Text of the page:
Google is rolling out a “Local Guides” program in an update to Google Maps – a move that seemingly sees the company taking on “Yelp’s Elites” – that is, Yelp’s program where local users gain the status of tastemaker and get invited to special events and parties. Google introduced Local Guides last month by way of a Google+ post, which then pointed users to more details about how they could join the program and what kind of benefits they would receive.
The addition of Local Guides to the Google Maps app was noticed by the Android Police blog, which says the most recent version of the app now includes the new feature. However, previous comments on Google+ state that reviewers were already starting to receive updated profiles and badges in the Maps app on both iOS and Android in late January. (We’ve asked Google to clarify this. In any event, the addition seemed to fly under the radar last month.)
The Local Guides program, for those unfamiliar, is meant to help Google increase the number of high-quality business reviews on its site by encouraging top reviewers to post more often in exchange for a variety of benefits. Today, these include things like access to an email newsletter, the opportunity to join Hangouts with other reviewers, the ability host and attend special meetups, the ability to moderate Local Guides Google+ communities, access to other exclusive events, and more.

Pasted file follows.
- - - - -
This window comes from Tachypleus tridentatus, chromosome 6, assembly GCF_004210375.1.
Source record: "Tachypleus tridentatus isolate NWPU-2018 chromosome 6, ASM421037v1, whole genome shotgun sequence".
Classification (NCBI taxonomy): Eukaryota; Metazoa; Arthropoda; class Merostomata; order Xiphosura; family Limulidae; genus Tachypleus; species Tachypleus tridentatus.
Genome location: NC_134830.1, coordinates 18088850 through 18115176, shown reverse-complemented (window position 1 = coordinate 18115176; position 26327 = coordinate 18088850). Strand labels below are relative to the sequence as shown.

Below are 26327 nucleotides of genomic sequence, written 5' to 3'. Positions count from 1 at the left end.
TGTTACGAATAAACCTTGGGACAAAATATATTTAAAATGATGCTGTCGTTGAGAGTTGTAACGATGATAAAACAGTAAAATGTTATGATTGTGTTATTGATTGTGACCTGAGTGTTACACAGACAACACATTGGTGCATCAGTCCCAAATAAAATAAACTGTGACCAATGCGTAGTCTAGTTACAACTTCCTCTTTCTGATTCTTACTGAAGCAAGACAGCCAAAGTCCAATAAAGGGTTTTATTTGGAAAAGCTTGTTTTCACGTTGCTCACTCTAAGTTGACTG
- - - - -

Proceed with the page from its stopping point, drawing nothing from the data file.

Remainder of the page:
Local Guides also receive a special badge on their profile, and, at the highest level – 200 reviews or more – they may be featured on Google’s Google+, Facebook and Twitter. They’ll also receive an annual “thank you” gift of an unknown value, according to program’s website.
If those benefits sound familiar, that’s because they are. Yelp’s Elite Squad members also receive special badges, invites to parties, and various gifts. However, unlike Yelp, it appears that anyone who meets the requirements in terms of number of reviews will be given Google’s badge and moved up through the various levels as their output increases.
Google’s program appears to be more open, in general, than Yelp’s Elites, as anyone can easily log on to see a calendar of local meetups and join in if they choose. That does make membership seem a little bit less exclusive, however.
Prior to Local Guides, Google ran a related effort called “City Experts.” Those members are now being automatically transitioned to Local Guides instead, an earlier post noted.
For Google Maps end users, the rollout of the new program could see Google’s reviews becoming more useful than they were in the past, as often the reviews section is something consumers only hit up when they have a problem or complaint with a business. The motivation to log in to leave more positive or even neutral reviews can be low, which is something Google clearly hopes to change with Local Guides.